defconfigto enable a driver
masterdevelopment branch where the next release takes shape, and stable release branches, e.g.
libreelec-9.0that accumulate release-specific changes (commits) over time.
git cloneour sources and start building, but if you want to maintain personal customisations and changes over time it's better to
forkour sources to your own git repo. Having your own fork makes the process of storing, sustaining, and sharing your changes easier. Forking is done online by visiting the LibreELEC repo and then pressing the fork button (top right of the screen). GitHub will make a copy of our sources under your own user account. Now instead of cloning OUR sources you
git clonea copy of YOUR sources to your local hard-drive.
masterbranch and release branches like
libreelec-9.2which contain a sequence of commits. When you clone your repo to your local drive, git automatically creates references to your copy on GitHub which is the
originof your local sources. To update your local branches with changes from our
upstreambranches, we will define a
remoterepo. You can add many remote(s), but we will add just one:
checkouta new branch from the one you want to modify. For example, to modify the
libreelec-9.2branch, we switch to it, then create the "mychanges" topic branch:
commitchanges to the working (topic) branch. The mantra for committing is "commit early, commit often" because it's always simple to combine (squash) commits together at a later stage, but hard to split a large commit into many smaller pieces. Commits can document changes to a single file or a collection of files, with a readable "commit message" that describes the changes. LibreELEC has a "house style" for commit messages:
tag: summary of changes madewhere
tagis the name of the package being changed or a functional area of the build system and
summary of changes madeexplains in brieft what the change does. It helps to make them descriptive so you can read the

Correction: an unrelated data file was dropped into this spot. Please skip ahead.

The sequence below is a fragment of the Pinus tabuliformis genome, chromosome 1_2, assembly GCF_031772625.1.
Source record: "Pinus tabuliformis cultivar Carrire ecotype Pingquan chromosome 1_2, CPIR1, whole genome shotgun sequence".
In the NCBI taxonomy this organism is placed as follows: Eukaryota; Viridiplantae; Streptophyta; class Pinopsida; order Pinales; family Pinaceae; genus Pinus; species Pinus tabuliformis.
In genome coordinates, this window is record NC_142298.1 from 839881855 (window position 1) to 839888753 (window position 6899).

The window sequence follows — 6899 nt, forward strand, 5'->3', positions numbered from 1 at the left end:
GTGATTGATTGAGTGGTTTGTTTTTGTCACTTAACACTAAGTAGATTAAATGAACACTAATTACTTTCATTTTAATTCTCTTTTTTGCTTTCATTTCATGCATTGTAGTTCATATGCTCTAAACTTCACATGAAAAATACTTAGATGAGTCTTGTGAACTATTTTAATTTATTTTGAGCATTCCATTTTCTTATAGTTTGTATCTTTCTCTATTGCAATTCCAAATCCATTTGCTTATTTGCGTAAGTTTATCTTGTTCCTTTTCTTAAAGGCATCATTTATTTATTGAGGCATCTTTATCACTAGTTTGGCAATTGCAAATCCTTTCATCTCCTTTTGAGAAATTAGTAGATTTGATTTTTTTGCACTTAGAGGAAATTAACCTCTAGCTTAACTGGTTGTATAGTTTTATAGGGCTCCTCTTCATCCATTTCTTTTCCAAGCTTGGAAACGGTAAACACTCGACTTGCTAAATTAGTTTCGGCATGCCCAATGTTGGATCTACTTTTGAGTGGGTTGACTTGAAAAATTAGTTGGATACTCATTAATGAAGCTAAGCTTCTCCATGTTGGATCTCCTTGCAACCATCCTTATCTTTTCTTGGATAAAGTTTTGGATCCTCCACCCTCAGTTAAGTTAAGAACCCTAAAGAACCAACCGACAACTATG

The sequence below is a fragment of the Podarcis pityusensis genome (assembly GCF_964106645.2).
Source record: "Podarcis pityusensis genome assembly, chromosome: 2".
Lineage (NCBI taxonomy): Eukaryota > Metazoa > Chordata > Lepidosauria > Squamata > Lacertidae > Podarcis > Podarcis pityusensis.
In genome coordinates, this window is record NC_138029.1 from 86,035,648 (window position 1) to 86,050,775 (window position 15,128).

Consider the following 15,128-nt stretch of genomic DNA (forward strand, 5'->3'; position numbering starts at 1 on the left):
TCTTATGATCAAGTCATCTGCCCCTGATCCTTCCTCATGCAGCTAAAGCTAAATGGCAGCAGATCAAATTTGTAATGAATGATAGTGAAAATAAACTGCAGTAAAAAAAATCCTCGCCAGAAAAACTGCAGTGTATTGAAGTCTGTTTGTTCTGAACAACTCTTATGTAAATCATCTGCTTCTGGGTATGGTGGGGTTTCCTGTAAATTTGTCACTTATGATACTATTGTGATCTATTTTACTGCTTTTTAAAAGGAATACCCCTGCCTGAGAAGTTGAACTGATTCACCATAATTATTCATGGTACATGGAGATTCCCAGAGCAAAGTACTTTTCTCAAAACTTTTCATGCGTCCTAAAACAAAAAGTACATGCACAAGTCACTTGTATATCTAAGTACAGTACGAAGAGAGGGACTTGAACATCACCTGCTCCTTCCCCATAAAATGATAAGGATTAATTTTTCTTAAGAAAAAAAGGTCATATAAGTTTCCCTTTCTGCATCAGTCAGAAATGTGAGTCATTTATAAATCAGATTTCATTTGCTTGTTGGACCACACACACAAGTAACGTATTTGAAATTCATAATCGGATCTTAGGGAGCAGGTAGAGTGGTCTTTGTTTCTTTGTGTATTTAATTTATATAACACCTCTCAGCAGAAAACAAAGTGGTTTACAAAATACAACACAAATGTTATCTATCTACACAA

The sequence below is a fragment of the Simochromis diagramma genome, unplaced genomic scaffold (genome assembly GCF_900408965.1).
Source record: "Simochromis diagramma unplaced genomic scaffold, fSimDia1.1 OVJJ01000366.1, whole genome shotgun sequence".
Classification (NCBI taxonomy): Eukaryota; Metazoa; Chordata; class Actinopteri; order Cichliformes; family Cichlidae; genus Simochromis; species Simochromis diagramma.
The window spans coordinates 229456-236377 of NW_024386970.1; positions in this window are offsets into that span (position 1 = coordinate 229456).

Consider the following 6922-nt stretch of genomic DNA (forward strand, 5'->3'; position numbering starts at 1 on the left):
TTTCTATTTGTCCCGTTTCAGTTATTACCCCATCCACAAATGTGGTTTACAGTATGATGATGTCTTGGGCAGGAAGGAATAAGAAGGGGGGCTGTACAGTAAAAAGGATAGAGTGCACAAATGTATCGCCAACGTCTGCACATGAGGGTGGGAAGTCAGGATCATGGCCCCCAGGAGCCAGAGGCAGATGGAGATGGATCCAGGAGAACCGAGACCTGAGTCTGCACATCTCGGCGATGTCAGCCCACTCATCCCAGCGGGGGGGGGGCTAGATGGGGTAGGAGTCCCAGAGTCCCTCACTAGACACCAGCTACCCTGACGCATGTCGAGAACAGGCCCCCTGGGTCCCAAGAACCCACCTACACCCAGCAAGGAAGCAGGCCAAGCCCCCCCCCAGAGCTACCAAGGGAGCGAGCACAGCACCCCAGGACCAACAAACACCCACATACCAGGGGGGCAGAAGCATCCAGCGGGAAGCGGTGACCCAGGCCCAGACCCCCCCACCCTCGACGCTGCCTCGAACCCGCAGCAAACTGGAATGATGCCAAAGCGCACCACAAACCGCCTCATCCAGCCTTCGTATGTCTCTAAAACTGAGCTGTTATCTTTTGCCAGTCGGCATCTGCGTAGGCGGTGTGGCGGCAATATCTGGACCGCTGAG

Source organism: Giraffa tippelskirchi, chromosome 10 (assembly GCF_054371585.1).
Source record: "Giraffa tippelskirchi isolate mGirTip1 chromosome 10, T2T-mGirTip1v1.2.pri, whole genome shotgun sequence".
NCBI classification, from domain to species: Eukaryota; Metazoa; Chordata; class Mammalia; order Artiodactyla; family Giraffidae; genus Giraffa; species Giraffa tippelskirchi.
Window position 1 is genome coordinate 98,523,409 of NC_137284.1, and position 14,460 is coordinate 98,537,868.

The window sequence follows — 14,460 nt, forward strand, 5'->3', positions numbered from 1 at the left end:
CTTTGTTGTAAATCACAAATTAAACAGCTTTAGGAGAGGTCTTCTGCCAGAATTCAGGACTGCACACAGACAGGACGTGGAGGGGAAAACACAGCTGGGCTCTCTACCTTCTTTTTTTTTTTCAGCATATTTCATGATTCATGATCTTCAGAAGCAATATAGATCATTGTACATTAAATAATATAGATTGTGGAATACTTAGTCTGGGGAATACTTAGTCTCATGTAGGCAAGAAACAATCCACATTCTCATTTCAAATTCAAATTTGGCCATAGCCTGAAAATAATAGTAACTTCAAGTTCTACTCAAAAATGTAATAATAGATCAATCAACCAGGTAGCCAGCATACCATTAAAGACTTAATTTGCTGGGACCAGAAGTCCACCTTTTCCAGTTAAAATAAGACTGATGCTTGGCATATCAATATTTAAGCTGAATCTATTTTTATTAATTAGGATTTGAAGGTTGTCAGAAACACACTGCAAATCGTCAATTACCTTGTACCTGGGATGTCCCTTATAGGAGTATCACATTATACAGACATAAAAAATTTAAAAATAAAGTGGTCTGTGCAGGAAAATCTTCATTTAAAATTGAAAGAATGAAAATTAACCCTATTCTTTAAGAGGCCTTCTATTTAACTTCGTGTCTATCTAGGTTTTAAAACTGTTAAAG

git loglater and understand which commit changed something. For example, if we enable an extra driver or module in the Linux kernel:
upstreambranches and your local fork falls behind. To update your "mychanges" topic branch you must first commit any unsaved changes, then switch back to the branch it was based upon, e.g. the
fetchthe latest changes from the
upstreambranch to our local cache, then reset the local copy of the branch to match the upstream one:
libreelec-9.2branch contains the latest changes we can change back to our
mychangestopic branch and
rebasethe branch. Rebasing re-applies the single or handful of changes that you made (and committed) to the branch you are rebasing against, e.g.
mychangesbranch matches the upstream
libreelec-9.2branch, with your local changes applied on top.
file Bcommits like this:
fixupwhich combine commits. In the sequence below, the first commit is at the top, and we want to combine the next two minor changes into it. If you
squashcommits you will be asked to edit the commit messages (choose which of the commits should be used for the message) while
fixupcombines the lower (second) commit into the upper (first) commit and uses the first commit message without prompting. For example:
pushingyour local changes back to your
originbranch on GitHub. If something gets messed up in your local branch (and when you are starting out with git, stuff will get messed up!) you can always reset your local branch to the previous known-good state stored on GitHub. Pushing the changes is simple:
mychangesbranch the branch history will have different references and a force-push will be needed:
upstreamin our repo so you don't need to maintain them in your
downstreamfork, you'll need to submit a
pull request(referred to as a PR.) This is done in the GitHub interface. You need to push your changes to your origin branch, and then when you view the code on GitHub, select the "pull request" button. You'll be prompted to select the repo/branch to send the request to, e.g.
LibreELEC.tv/masterand you'll give the request a name and description. If your pull request modifies code, please include a good description of the problem that your changes solve or what the feature is that you added, and (important!) the testing you conducted. So called "blind requests" where there is no evidence of testing and no meaningful explanation of the change, are rarely merged (or merged quickly) into our codebase.
masterbranch first, even if the target for your changes is the current stable release branch. This way the branches remain in sync, and we don't have orphaned features.